The Shifting Sands of Sampson's Island David Churbuck
June 20 | Cotuit Library | 7 PM The first Cotuit Chronicles lecture of our 2019 season relates to our special exhibition, "Shifting Sands: The Story of Dead Neck Sampson’s Island,” for which David Churbuck was an important source. David – who has had a distinguished career in journalism and marketing – has deep roots in Cotuit, having spent summers here growing up and now living in his great-great grandfather's house. In addition to his personal knowledge of Sampson's, David did extensive research on the history of the island for his blog churbuck.com. His talk will cover the impact of such natural factors as longshore drift on the island’s ever-changing shape as well as the long-term effects of connecting West Bay to Nantucket Sound by cutting through Dead Neck in 1900. In addition, he’ll share many anecdotes concerning the island.,
Meet Cotuit's Mansard Ladies Phil Odence and Jim Gould
July 18 | Cotuit Library | 7 PM Mansard-roofed homes are not exclusive to Cotuit, nor even Cape Cod, but the village does boast the Cape’s largest collection. The style is characterized by a shallowly pitched top roof capping four steeply pitched concave sides. It was all the rage in the late 19th century, and the vast majority of the 31 “Mansard Ladies” built in Cotuit still grace the heart of the village. Phil Odence and Jim Gould will tell the tale that started 300 years ago across the sea in Paris. Jim, a retired college professor, has been the village's architectural historian for decades. He coined the term “Mansard Ladies.” Phil, a lifelong summer resident, became fascinated with Cotuit's history and homes after chronicling the renovation of his 200-year-old home in his blog Laughing Gull Hill. Starting with Sandanwood – the home that sparked the trend for Mansard roofs in Cotuit -- they’ll conduct a virtual tour of all these local beauties.
Shipwrecks Along the Cape Cod Coast Greg Ketchen, President, Coast Guard Heritage Museum
August 15 | Cotuit Library | 7 PM The outer coast of Massachusetts has been called the Graveyard of the North Atlantic, with more than 3,000 shipwrecks off Cape Cod since European sailors began exploring the Western Hemisphere.. The earliest recorded wreck was that of the Pinnace Sparrow Hawk in 1626.. Many wrecks followed, particularly in the 19th century, as commercial sailing vessel traffic peaked along our coast. Advances in modern navigation, weather forecasting and vessel technologies have not eliminated the risks, evidenced by the grounding of the cruise ship Royal Majesty off Nantucket in 1995 and the fast ferry Iyannough in 2017 as it approached Hyannis Harbor. Navigational errors, extreme weather, equipment failures and human error are some of the causes. The Wydah, HMS Somerset, Pendleton, City of Columbus, Argo Merchant, Andrea Doria, and Norwegian Majesty are just a few of the marine accidents in our local waters that have shaped life-saving innovations in rescue equipment and operations. Greg Ketchen is a retired U.S. Coast Guard Captain living in Osterville. He is currently serving as the president of the Coast Guard Heritage Museum, located in Barnstable’s Old Customs House,.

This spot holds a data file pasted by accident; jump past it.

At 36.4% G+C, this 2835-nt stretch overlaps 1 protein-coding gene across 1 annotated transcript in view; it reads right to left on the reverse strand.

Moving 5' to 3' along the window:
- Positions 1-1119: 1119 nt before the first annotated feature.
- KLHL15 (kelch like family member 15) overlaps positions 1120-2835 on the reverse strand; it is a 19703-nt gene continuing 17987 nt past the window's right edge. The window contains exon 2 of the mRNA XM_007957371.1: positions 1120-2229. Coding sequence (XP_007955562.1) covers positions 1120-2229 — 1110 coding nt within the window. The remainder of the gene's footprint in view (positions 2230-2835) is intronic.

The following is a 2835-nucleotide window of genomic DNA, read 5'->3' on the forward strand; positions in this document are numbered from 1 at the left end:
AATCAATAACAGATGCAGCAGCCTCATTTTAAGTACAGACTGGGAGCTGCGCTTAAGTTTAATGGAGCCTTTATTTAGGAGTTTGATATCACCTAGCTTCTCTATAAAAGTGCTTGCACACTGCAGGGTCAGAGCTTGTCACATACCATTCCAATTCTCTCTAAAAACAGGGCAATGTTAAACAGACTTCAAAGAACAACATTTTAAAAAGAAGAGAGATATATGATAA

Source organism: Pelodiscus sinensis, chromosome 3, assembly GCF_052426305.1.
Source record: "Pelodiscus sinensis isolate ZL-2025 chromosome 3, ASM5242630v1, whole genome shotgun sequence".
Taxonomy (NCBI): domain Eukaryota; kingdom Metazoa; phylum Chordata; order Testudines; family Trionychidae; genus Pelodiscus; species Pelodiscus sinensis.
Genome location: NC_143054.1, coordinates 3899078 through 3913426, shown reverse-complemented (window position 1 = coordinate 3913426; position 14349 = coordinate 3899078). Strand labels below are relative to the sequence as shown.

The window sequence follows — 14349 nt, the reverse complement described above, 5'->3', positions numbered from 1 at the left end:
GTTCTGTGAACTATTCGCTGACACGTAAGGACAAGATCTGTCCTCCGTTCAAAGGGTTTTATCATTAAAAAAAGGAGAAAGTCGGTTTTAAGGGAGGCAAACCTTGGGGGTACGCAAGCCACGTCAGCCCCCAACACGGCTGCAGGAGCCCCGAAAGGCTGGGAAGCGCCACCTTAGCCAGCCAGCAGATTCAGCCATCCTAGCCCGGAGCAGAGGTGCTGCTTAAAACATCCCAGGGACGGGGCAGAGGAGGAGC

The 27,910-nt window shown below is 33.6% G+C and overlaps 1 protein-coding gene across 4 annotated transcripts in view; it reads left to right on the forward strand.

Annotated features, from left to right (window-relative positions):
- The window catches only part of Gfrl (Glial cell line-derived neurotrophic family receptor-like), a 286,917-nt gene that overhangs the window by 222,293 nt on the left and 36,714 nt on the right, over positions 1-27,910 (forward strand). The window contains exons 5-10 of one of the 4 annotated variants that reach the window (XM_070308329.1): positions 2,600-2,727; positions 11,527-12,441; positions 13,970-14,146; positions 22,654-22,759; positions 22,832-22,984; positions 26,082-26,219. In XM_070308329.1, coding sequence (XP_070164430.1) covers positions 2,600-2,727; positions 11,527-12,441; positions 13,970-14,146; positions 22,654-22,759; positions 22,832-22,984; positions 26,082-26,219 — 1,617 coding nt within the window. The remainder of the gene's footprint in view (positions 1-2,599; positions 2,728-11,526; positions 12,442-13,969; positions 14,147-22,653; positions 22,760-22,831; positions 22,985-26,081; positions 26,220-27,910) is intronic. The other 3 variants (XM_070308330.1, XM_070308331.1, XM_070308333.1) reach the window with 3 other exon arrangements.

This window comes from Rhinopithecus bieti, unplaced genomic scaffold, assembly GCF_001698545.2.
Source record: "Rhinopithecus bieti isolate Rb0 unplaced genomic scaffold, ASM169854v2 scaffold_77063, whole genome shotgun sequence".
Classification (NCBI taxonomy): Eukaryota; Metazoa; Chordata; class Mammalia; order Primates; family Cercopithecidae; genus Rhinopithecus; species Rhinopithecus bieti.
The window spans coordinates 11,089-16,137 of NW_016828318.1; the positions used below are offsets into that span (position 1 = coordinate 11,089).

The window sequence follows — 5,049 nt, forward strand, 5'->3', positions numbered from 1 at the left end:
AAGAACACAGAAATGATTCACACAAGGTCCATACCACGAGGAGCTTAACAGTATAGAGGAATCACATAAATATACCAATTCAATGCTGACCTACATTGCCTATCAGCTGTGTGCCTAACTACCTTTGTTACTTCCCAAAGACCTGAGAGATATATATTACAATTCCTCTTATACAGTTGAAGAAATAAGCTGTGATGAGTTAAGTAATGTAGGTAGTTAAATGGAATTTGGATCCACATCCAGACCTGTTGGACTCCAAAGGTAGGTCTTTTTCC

The Health of the Waters in Three Bays Zenas Crocker, Executive Director, Barnstable Clean Water Coalition
September 19 | Cotuit Library | 7 PM Zenas “Zee” Crocker will discuss Osterville’s and Cotuit’s shared watershed: its history, demographics and components. What makes our Three Bays unique among the 53 watersheds on Cape Cod? What has led to this watershed being the third most troubled on Cape Cod? What do we understand about the problem of nutrient overload and how can we solve it? Besides municipal treatment, what can be done to improve water quality in the bays? Over the course of his extensive travels during his career in the financial services industry, Zee became aware of the increasingly compromised global environment, especially regarding air and water pollution. This experience led him to greater concern regarding local conditions and challenges here on Cape Cod and taking the helm of Three Bays Preservation (now Barnstable Clean Water Coalition) in his "retirement."
The Role of Animals in World War I Joseph Yukna, Co-Founder, Cape Cod Military Musuem
October 17 | Cotuit Library | 7 PM From the mighty elephant to the lowly slug, animals were used in amazing ways during the Great War. At the beginning of World War I, all of the combatants had cavalry units and horse-drawn artillery and supplies. Pigeons were much more reliable than early radios and easily severed telephone lines. More surprising is the uniformed baboon that drew a salary, stood guard duty and received a pension! Joseph Yukna began delving into this forgotten field of military history after learning the curious fact that the British Army tried to train seagulls to poop on U-boat periscopes. However, he has always been a history buff and became interested in the Cape's military history while working as a Department of Defense police officer on Camp Edwards. He is the co-founder of the Cape Cod Military Museum in Bourne. This talk is not recommended for small children.